Hiring Step 10: Test Candidates


Learn about the candidates’ writing ability, English language skills, computer skills, and/or technical knowledge of their fields.


1) Written Tests & Templates: As there are a number of positions that are commonly required in emergency settings, HR has developed and compiled a set of tests on the ONE Drive. The file is set up with folders by job families. However, for Program Management and Technical Programming jobs, there is just one folder that is then split up into sectors such as Wash, Shelter, Education etc.

1-2 staff in each CP (usually the HR Manager and Head of Operations) in addition to the DRDMQs, recruitment working group, and select HRD members are granted access to these tests. Please contact your respective focal point to gain access to the test(s) you need.

2) Some tips:  You could be evaluating one or all of the following list of skills.  Some may be more important than others.  Some may not be important for certain positions at all.  Decide which are important to evaluate and write questions that will show you the candidates’ skills in those areas and the technical knowledge required to do the job as written in the JD.

  • Writing ability –  Does the candidate write with a logical flow of paragraphs from one to the next, does she use good reasoning skills in making an argument?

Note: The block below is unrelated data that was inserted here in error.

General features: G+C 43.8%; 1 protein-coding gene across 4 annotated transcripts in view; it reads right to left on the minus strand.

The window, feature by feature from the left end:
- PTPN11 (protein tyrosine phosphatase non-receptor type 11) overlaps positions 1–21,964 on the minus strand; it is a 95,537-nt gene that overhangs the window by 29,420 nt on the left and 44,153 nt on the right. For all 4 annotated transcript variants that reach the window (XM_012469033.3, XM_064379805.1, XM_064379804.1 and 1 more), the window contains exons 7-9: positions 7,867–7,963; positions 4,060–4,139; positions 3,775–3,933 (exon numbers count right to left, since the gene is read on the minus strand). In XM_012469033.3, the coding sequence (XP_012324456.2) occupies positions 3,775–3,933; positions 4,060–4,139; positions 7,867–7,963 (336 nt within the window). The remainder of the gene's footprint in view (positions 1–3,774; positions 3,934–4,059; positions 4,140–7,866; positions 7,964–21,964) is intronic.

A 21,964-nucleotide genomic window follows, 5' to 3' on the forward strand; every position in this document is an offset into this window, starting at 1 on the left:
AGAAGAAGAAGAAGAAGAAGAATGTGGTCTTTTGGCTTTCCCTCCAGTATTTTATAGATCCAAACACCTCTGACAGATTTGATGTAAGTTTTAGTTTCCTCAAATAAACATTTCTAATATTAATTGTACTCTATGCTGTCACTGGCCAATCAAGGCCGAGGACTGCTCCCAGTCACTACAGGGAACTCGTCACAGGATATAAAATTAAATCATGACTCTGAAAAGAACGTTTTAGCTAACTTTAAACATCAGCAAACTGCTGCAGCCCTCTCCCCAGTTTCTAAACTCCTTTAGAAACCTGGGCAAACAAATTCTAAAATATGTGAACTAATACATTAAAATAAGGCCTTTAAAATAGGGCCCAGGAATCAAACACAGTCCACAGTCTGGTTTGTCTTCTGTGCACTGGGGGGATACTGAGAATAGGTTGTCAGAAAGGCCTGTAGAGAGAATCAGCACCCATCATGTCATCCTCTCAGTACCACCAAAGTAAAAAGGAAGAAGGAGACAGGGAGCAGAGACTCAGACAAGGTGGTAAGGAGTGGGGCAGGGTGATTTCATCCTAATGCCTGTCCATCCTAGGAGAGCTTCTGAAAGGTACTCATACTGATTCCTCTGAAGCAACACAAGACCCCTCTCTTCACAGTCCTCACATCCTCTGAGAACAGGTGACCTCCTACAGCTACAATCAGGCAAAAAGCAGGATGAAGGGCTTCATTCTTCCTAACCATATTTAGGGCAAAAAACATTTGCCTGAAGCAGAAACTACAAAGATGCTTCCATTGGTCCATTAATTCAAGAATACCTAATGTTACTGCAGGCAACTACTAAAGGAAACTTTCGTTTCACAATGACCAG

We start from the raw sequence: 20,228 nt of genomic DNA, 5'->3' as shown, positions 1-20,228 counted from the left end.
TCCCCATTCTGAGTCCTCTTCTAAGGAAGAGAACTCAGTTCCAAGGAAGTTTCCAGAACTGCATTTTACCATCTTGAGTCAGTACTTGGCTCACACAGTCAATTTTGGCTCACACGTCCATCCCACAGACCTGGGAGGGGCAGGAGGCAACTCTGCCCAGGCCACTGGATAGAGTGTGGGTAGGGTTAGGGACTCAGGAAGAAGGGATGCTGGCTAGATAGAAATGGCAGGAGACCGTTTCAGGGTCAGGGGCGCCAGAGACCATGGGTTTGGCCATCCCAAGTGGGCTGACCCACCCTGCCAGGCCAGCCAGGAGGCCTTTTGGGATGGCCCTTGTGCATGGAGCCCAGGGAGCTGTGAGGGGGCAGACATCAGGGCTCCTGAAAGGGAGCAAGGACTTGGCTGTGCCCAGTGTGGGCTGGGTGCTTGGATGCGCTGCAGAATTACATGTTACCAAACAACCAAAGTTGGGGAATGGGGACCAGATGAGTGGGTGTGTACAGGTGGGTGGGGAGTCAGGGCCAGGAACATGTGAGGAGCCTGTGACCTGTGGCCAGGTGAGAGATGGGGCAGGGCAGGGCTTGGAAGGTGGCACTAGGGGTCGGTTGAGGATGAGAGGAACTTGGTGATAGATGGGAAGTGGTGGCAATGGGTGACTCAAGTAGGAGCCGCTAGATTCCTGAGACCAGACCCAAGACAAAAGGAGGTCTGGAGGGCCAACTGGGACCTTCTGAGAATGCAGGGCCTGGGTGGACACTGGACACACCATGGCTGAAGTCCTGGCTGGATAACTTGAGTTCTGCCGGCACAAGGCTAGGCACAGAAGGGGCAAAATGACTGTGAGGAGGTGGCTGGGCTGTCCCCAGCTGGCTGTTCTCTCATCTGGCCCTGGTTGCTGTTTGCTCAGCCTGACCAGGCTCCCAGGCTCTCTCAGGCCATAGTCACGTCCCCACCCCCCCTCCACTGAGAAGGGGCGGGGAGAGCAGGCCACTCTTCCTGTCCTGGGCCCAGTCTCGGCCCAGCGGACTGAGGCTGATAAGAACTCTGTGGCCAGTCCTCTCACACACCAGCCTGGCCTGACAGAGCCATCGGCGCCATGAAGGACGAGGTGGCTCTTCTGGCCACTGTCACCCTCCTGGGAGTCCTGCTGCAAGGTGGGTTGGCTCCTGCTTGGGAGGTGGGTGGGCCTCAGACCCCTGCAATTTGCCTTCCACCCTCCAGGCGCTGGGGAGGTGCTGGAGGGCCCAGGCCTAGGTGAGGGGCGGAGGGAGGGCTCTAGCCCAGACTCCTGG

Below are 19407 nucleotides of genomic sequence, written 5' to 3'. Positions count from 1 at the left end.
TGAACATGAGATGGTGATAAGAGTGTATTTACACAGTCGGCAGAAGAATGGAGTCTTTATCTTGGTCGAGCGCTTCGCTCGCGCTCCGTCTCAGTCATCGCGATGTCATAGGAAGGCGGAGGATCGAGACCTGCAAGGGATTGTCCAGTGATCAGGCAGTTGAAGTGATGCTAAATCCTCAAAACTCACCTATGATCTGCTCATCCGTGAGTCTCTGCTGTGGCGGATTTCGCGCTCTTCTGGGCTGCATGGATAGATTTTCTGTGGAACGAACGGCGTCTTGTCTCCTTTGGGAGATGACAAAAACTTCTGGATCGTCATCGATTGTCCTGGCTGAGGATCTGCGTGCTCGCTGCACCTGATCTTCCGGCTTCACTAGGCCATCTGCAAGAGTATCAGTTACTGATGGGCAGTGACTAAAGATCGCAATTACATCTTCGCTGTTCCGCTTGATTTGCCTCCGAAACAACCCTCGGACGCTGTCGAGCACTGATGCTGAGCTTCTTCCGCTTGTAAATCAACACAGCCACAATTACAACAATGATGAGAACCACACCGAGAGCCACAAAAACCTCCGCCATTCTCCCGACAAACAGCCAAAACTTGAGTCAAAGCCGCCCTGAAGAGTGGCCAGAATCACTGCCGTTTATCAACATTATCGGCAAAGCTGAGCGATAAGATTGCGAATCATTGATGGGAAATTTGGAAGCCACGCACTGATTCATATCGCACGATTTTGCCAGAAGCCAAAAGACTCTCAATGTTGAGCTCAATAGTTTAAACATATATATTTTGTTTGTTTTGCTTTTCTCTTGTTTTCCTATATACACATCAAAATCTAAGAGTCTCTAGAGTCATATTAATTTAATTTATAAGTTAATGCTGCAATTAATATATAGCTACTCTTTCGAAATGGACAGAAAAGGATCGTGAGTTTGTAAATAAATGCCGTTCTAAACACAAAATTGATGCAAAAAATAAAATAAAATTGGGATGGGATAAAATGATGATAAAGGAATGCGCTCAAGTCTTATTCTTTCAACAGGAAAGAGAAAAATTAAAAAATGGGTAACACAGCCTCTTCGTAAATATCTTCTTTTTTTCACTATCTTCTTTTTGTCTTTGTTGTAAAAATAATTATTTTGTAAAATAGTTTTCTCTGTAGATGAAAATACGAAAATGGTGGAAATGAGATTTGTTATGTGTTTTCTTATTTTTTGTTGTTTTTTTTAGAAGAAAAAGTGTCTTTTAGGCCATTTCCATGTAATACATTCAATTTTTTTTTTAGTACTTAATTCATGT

• Computer skills – For example, does he really know Excel as he said he did on his CV?  How well does he know it?
  • Written English language skills.

3) Assign each question a point value according to the difficulty of getting to the answer and the importance of the information to the job.  Make sure the total value of all the questions adds up to 100.

4) Make the tests shorter than you would during a non-emergency hiring process.

5) As you are preparing the test, also prepare an answer key (a document that lists the right answers).  This will make the grading faster.  But make only one copy until after the test, and keep it locked up (or on your computer).

6) Decide on the minimum passing score and write it down on the answer key.  If a candidate gets less that this score, consider not interviewing him.  This will save you time.

7) Arrange a quiet space and a time where candidates will take the exam.  In an emergency setting, it is best if they can all take the exam at the same time. But this may mean you need a lot of space.

8) Invite the candidates for that place and time.  Because this is an emergency, you might want to interview them the same day.  If you do, make sure they know this when you are scheduling the time with them.

9) Arrange for the equipment and materials needed for the exam to be available (computers, paper, pens, etc.).  In an emergency setting, it is best if they can all take the exam at the same time, but this may mean you need many computers.

10) Arrange for someone to be in the room to monitor the testing while it is going on.

11) Arrange for people to grade the tests as soon as the candidates are finished. (You will give the graders the answer key).

12) Conduct the test – making sure that all candidates get exactly the same amount of time to work on it.

13) Grade the tests

14) Based on the grades, decide whom you will interview.  You can interview all the candidates, only those who passed, only those who scored above a certain number, or only the top two or three.  Do whatever you think will save you the most time while also getting you the best candidate.

Because this is an emergency situation, you can do the interviews the same day, immediately after the test. If you will do the tests and interviews at the same time, you should make sure the candidates know this when you call them to schedule the test, so they can plan on a large block of time.

Next Step

Step 11:  Interview Candidates